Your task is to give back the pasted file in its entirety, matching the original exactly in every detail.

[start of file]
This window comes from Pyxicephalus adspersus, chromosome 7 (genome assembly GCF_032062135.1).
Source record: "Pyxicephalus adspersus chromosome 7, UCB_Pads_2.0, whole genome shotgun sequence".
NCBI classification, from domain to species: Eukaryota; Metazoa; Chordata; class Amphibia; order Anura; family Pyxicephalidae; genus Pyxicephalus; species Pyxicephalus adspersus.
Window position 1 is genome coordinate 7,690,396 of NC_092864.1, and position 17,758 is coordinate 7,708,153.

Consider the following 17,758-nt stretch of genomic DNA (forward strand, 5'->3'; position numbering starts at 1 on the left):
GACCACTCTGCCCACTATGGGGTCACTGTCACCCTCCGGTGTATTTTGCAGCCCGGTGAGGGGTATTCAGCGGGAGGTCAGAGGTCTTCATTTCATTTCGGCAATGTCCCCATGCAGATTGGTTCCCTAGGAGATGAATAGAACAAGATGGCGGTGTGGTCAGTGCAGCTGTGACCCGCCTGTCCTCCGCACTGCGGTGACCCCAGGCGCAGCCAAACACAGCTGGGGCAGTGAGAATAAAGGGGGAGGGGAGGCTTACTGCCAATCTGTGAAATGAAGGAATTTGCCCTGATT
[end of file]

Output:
This window comes from Pyxicephalus adspersus, chromosome 7 (genome assembly GCF_032062135.1).
Source record: "Pyxicephalus adspersus chromosome 7, UCB_Pads_2.0, whole genome shotgun sequence".
NCBI classification, from domain to species: Eukaryota; Metazoa; Chordata; class Amphibia; order Anura; family Pyxicephalidae; genus Pyxicephalus; species Pyxicephalus adspersus.
Window position 1 is genome coordinate 7,690,396 of NC_092864.1, and position 17,758 is coordinate 7,708,153.

Consider the following 17,758-nt stretch of genomic DNA (forward strand, 5'->3'; position numbering starts at 1 on the left):
GACCACTCTGCCCACTATGGGGTCACTGTCACCCTCCGGTGTATTTTGCAGCCCGGTGAGGGGTATTCAGCGGGAGGTCAGAGGTCTTCATTTCATTTCGGCAATGTCCCCATGCAGATTGGTTCCCTAGGAGATGAATAGAACAAGATGGCGGTGTGGTCAGTGCAGCTGTGACCCGCCTGTCCTCCGCACTGCGGTGACCCCAGGCGCAGCCAAACACAGCTGGGGCAGTGAGAATAAAGGGGGAGGGGAGGCTTACTGCCAATCTGTGAAATGAAGGAATTTGCCCTGATT